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Lisicki leaves on stretcher at French Open
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Lisicki leaves on stretcher at French Open

Published May. 25, 2011 1:00 a.m. ET

Overcome by dizziness and muscle cramps during a 2 1/2-hour match, German qualifier Sabine Lisicki was helped onto a stretcher and taken off Court 1 at the French Open on Wednesday after losing to Vera Zvonareva 4-6, 7-5, 7-5 in the second round.

A trainer examined the 21-year-old Lisicki at least twice during third-set changeovers, even wrapping a black gauge around her right arm to check her blood pressure.

When the match ended shortly before 9 p.m., Lisicki didn't go shake hands, instead crouching down on court. Zvonareva – the runner-up at Wimbledon and the US Open last year – walked around the net and checked on Lisicki, putting a hand on her shoulder. A sobbing Lisicki then lay down on a towel placed on the red clay, and a trainer massaged her back until the stretcher arrived.

As she was carried off, Lisicki covered her face with her left hand. She met with a doctor, and was to get additional medical tests Thursday, the tournament said.

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''I started cramping at the end of the second set, and this continued in the third,'' Lisicki said in a statement released by the WTA. ''From 4-2 in the third set, I began to feel dizzy and had problems seeing the ball clearly. At no point did I think of retiring, and I kept fighting until the end.''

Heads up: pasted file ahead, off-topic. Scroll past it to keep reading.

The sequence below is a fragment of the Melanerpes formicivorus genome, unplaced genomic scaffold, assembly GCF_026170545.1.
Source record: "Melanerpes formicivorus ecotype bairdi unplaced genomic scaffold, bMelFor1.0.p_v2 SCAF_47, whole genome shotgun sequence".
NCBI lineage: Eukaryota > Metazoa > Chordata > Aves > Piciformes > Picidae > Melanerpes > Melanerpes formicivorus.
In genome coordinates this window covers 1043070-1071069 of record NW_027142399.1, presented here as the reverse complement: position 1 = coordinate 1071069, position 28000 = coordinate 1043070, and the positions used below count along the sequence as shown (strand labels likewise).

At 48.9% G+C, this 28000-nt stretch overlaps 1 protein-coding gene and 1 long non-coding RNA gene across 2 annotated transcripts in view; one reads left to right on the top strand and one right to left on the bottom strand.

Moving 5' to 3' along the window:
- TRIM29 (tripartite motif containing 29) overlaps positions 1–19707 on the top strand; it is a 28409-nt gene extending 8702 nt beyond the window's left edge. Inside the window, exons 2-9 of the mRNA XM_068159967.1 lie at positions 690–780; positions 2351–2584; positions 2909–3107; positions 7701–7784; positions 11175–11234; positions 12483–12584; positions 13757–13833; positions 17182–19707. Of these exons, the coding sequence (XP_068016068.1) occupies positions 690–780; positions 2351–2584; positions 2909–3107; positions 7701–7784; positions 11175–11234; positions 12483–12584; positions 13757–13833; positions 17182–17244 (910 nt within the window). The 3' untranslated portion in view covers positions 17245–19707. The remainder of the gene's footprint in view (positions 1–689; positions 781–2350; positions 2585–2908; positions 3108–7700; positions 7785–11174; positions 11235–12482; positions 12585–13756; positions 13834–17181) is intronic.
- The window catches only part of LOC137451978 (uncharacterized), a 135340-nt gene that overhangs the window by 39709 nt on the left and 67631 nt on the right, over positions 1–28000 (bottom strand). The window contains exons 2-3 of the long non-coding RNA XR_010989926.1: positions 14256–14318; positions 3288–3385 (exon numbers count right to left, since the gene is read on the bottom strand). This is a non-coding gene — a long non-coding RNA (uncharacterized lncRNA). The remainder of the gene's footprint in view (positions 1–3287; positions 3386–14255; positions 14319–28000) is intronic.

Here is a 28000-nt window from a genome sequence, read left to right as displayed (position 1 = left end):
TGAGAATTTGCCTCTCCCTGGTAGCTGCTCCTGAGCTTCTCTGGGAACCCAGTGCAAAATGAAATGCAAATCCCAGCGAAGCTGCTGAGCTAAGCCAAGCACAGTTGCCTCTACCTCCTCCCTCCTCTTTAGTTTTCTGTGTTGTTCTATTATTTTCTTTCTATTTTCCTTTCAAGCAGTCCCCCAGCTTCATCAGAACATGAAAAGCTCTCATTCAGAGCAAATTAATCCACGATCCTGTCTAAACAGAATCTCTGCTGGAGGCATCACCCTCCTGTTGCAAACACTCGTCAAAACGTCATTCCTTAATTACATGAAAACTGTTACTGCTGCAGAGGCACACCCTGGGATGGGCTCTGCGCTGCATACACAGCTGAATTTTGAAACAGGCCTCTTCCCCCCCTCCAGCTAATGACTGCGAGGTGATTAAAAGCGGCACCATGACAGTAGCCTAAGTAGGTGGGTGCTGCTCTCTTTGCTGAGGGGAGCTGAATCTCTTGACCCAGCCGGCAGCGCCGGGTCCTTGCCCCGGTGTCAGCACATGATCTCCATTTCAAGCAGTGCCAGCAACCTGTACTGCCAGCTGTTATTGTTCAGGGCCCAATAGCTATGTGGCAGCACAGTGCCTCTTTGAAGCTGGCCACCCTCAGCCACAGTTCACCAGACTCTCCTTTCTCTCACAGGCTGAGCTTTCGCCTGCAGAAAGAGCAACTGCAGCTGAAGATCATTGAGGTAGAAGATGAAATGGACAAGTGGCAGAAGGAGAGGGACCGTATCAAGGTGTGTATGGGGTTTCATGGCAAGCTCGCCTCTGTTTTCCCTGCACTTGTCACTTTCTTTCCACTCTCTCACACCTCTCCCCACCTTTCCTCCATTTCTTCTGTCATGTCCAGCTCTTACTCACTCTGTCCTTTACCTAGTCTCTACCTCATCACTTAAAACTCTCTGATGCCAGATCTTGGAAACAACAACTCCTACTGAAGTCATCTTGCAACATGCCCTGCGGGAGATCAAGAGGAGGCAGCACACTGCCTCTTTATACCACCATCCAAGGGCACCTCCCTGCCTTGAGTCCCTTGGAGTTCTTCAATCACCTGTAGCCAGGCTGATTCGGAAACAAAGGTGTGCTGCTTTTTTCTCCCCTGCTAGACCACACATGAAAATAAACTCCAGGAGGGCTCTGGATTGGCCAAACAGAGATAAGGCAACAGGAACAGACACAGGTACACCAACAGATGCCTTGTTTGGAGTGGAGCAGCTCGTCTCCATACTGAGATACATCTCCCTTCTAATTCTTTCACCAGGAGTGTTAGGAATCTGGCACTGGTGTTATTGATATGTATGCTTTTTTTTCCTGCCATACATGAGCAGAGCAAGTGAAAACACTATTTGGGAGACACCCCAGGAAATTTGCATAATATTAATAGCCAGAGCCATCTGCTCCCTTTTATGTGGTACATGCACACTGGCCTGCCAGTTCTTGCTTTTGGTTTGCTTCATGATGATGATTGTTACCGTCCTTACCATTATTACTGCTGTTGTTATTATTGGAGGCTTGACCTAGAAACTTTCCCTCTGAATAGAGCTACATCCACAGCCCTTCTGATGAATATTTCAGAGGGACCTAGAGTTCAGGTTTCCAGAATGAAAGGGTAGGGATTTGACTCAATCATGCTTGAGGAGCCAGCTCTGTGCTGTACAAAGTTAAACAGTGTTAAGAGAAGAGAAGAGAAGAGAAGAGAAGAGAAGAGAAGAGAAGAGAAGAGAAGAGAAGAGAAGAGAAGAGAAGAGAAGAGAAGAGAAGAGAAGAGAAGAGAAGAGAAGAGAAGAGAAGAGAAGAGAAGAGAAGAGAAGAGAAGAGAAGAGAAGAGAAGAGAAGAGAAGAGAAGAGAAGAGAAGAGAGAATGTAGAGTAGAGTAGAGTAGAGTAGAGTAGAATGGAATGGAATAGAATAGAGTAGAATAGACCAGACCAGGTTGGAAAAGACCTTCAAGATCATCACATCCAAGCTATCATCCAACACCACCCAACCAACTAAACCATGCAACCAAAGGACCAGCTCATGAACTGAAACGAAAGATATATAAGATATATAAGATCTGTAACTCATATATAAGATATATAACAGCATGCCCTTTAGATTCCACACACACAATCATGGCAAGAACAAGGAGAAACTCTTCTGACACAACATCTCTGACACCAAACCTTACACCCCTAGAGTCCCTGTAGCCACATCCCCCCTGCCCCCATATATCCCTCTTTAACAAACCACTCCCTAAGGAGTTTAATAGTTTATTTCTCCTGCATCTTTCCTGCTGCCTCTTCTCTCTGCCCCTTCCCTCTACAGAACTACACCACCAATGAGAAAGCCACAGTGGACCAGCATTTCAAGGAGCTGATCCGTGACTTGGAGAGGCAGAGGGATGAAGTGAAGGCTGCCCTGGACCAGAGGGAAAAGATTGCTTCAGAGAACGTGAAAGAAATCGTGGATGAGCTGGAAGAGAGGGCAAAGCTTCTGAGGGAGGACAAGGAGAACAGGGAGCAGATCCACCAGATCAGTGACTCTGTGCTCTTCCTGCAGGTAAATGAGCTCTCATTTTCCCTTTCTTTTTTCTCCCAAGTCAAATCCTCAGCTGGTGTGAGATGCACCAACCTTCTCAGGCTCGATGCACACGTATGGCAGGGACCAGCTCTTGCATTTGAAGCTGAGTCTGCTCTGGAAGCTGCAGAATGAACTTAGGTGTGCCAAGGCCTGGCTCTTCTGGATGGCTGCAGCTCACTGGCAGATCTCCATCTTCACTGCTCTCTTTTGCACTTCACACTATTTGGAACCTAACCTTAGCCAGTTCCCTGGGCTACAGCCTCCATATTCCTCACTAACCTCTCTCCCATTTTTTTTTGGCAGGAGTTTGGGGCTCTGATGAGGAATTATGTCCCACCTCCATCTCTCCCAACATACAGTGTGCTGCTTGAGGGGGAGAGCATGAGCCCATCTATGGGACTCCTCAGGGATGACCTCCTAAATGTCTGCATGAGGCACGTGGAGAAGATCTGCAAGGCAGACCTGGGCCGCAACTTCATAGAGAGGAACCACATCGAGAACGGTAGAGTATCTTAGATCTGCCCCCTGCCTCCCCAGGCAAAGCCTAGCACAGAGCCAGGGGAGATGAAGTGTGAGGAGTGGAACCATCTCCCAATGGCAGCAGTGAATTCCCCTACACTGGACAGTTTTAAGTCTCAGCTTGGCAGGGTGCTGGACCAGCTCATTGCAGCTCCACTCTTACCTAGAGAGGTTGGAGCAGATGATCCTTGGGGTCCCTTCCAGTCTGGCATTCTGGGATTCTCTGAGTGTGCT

Lisicki, a quarterfinalist at Wimbledon in 2009, held serve for a 5-2 lead in the third set and in the next game was one point away from winning the match. But she sent a forehand return long there and never again held a match point, dropping the last five games.

After getting broken while serving for the match at 5-3, Lisicki asked to see a trainer. During an extended break, she ate an energy bar and banana and drank liquids; Zvonareva bounced around at the baseline to stay warm, then eventually took some practice serves.

When action resumed, the third-seeded Russian won eight of the next nine points to go up 6-5. Across the net, Lisicki began crying. She did keep playing, though, and managed to fend off two match points, including the second with a forehand winner.

But Lisicki barely sent a backhand wide at the end of a 22-stroke exchange, then crouched down, nearly taking a seat on the court. On Zvonareva's third match point, a backhand sailed long off Lisicki's racket.

''I hope she feels OK. I heard she's feeling OK now. She's seeing a doctor,'' Zvonareva said.

''That's what happens sometimes. It's part of the sport,'' Zvonareva added. ''No matter what, I had to keep doing my job.''

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